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The Souls of Black Folk

The Souls of Black Folk by W.E.B. Du Bois is #31 on Modern Library’s list of Top 100 Nonfiction. It was published in 1903, so as I read it, I asked myself how far we had come in erasing the color line 113 years later.

Not far enough.

Du Bois talks about the blacks of the South in his book. He believes education to be a powerful tool to help black people raise themselves out of poverty. He also talks about the need for blacks to be able to vote and describes the importance of religion and music in their lives.

Due to particular current events (senseless death after senseless death of blacks at the hands of police) as well as my recent reading of this article in Utne Reader by Kevin Powell, Ta-Nehisi Coates’s book Between the World and Me, and Du Bois’ The Souls of Black Folk, I am starting on a journey to further understand “the veil” that blacks see the world through and to learn more about white privilege. I feel so powerless regarding the color line, but knowledge is power, right? One has to start somewhere…

If you have any recommendations for books about white privilege or the color line, I would love to hear them.

Courtesy of npr.org

W.E.B. Du Bois (Courtesy of npr.org)

The Little Things

My heart is heavy…three tragedies this week. I am in a state of disbelief. How do we fix this? I’m not sure, but what I am sure of is that white people need to step up and help change the future.

I’ve heard a few times over the past few days that “this [police brutality] has been happening forever; now we just have cell phone videos to document it.”

I used to walk around “not seeing color.” (I’m white.) I saw no difference between me and someone with different-colored skin. Over the years, I’ve realized that that’s all well and good, but I needed to start SEEING that these people with different-colored skin live with discrimination and bias ALL THE TIME. They are different from me because they have different experiences because of their skin color.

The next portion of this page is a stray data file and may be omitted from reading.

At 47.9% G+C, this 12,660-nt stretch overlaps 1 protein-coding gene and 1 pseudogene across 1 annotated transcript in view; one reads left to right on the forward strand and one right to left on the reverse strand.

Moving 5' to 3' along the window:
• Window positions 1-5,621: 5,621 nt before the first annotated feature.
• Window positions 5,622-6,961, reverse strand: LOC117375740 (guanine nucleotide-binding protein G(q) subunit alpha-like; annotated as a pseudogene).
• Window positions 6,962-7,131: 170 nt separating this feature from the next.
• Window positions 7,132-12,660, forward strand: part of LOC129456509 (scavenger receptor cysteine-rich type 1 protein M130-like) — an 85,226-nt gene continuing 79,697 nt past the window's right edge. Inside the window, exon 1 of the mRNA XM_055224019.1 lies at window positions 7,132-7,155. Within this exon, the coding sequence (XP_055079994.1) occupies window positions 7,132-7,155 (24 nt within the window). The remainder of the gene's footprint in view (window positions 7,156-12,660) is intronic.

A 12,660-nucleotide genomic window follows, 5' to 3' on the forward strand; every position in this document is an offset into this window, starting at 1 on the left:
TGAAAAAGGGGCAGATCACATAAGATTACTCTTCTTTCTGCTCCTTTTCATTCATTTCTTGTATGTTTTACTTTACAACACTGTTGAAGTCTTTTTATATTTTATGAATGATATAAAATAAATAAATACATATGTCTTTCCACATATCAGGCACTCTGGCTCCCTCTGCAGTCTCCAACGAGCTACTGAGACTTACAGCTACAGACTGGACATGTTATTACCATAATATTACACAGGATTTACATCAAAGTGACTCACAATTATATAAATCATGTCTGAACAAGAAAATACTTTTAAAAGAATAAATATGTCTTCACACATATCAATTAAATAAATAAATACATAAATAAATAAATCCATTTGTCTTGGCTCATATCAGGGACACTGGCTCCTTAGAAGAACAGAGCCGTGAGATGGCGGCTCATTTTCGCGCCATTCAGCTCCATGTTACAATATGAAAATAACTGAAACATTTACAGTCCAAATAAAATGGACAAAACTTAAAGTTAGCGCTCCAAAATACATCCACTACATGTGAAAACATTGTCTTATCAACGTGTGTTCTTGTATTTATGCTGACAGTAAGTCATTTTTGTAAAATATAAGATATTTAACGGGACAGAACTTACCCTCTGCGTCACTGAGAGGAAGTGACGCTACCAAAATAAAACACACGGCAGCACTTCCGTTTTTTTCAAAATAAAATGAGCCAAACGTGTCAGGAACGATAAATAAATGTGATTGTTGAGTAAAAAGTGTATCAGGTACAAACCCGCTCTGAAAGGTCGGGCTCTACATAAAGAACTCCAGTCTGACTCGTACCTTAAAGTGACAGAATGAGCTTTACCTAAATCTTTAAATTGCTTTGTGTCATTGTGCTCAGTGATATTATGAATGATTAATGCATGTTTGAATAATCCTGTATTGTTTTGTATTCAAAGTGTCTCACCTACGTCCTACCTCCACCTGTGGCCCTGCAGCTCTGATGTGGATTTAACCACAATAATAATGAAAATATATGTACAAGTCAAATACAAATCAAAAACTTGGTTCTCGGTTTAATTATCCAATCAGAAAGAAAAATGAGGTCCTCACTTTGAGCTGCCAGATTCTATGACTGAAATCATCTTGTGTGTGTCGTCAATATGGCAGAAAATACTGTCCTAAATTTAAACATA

I read Ta-Nehisi Coates’s book Between the World and Me in a book club and a light bulb went off. I got a glimpse of what it is like to feel unsafe in your body because of your skin color. As a black person in the club said, “I don’t have to read this; I’ve lived it.”

I don’t know how I will help right now, but I will find a way. Inaction is an action in itself, as Martin Luther King Jr. said so eloquently:

“History will have to record that the greatest tragedy of this period of social transition was not the strident clamor of the bad people, but the appalling silence of the good people.”

“In the end, we will remember not the words of our enemies, but the silence of our friends.”

And one last quote:

“Returning violence for violence multiplies violence, adding deeper darkness to a night already devoid of stars… Hate can not drive out hate: only love can do that.”

I’m taking a short break from my swirling thoughts and feelings of anger and despair and reminding myself that life is precious and to cherish the little things.

Like brunch. I love brunch. So I’m not sure why it took me 17 years to check out a diner near me called Johnny’s Luncheonette.

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Allen and I went for Sunday brunch and it was superb. The food was great and I loved the diner decor. The waitress was nice and the menu was impressive. I’ll be back to try lunch or dinner sometime.

I’m getting to the end of my list = five more things to report!

The term “self-care” seems a little New Age-y to me, but I’m going to encourage you to partake in it this weekend. Attend a vigil or walk in a march if that’s what you feel you need to do. Thank local police officers for the work they do. Or go to brunch with a family member or friend.

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40 things to do on the birthday list!

BirthdayJune 1st, 2015